Altria Banned From Importing IQOS Into U.S.

    Photo: Kuznietsov Dmitriy

    The U.S. Trade Representative has upheld the International Trade Commission’s (ITC) finding that Philip Morris International’s IQOS tobacco heating device infringes on patents held by British American Tobacco, reports The Winston-Salem Journal.

    As a result of the ITC ruling, Philip Morris USA is barred from importing PMI’s IQOS 2.4, IQOS 3, IQOS 3 Duo heat-not-burn traditional cigarette products. It also was ordered to halt future sales of those products—marketed as Marlboro HeatSticks—already in the U.S.

    Some retailers of the Marlboro HeatSticks, including convenience stores, already had displayed notifications to customers that those products could no longer be sold as of Monday.

    “Today’s announcement provides a measure of success for our enforcement of intellectual property rights to ensure we can continue to innovate, as is common practice among innovation-based industries,” Gareth Cooper, BAT’s assistant general counsel, said in a statement. “As we have strenuously noted, there was no reason to overturn the policy.”

    Altria said expressed disappointment with the decision. “We continue to believe that the plaintiff’s patents are invalid and that IQOS does not infringe on those patents,” the company said in a statement.

    “The ITC’s importation ban makes the product unavailable for all consumers who have switched to IQOS, reduces the options for the over 20 million smokers looking for alternatives to cigarettes, and ultimately is detrimental to the public health.”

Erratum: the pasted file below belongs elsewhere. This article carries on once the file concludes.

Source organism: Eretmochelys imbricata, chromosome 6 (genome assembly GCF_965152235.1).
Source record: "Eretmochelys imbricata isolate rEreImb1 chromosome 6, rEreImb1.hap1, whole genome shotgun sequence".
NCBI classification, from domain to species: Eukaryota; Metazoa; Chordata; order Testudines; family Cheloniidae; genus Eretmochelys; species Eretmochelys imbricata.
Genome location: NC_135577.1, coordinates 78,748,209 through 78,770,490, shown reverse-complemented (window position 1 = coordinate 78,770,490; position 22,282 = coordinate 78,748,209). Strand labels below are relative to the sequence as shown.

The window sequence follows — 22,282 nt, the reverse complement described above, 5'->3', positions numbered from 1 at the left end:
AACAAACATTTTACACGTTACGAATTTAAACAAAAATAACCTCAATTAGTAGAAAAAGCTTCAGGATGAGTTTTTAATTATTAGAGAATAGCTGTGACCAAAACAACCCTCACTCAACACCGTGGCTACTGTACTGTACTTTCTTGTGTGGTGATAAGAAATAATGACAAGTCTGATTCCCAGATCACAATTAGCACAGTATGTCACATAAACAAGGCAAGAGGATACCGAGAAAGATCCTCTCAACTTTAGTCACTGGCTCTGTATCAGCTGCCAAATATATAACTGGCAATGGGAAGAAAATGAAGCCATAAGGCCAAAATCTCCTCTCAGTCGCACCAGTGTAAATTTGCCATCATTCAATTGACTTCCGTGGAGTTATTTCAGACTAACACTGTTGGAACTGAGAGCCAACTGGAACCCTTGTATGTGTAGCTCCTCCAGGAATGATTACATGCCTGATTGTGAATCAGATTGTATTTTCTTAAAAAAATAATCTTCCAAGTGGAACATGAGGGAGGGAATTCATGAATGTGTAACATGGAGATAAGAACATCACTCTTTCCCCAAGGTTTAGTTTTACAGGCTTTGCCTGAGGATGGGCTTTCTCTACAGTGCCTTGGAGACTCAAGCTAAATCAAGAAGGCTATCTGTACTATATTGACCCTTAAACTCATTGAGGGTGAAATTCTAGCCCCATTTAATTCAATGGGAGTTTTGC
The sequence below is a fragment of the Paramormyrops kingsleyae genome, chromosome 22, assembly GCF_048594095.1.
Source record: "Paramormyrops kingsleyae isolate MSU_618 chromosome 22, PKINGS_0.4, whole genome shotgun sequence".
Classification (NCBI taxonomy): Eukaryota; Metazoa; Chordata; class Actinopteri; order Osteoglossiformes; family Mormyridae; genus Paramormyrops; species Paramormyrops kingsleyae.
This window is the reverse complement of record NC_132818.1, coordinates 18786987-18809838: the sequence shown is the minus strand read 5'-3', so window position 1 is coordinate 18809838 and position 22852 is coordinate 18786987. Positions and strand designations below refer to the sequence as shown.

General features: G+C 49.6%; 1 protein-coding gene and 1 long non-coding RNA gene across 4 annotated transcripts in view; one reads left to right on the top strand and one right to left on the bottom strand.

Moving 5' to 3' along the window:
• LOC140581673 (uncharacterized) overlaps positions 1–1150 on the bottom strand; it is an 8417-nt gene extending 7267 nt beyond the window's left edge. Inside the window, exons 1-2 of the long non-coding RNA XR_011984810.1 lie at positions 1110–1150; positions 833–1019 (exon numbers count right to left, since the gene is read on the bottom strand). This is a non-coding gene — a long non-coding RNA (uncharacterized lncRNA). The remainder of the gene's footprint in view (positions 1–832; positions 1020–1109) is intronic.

This sentiment was echoed by Gregory Conley, president of American Vaping Association, at the time of the ITC’s Sept. 30 decision.

    “By potentially denying them the opportunity to switch to a harm reduction production IQOS, the real losers of this protracted court battle could end up being American adult smokers,” Conley said.

    “While some may use vaping, snus, or pouches in the absence of IQOS, far too many American adults will choose to just smoke cigarettes instead.”

    The U.S. Food and Drug Administration authorized IQOS for sale in April 2019. The products debuted in test markets in Atlanta in October 2019 and Richmond, Virginia, in November 2019. During the second quarter, PM USA expanded retail distribution of Marlboro HeatSticks into the Triad and other metro areas of North Carolina, as well as northern Virginia and Georgia.

    Altria will likely appeal to the U.S. Court of Appeals for the Federal Circuit, which handles patent lawsuits. That process could take up to a year to reach a decision, with the likelihood of a successful appeal not favorable, according to industry analysts.

    In the worst-case scenario for Altria and Philip Morris, the two companies would have to go back to the drawing board, moving production to the U.S. or changing up the design enough to avoid patent infringement claims.

    PMI has successfully defended similar cases in the U.K. and elsewhere. BAT has already pursued litigation over IQOS in Poland, the Czech Republic, Bulgaria, Romania and Greece and through the European Patent Office.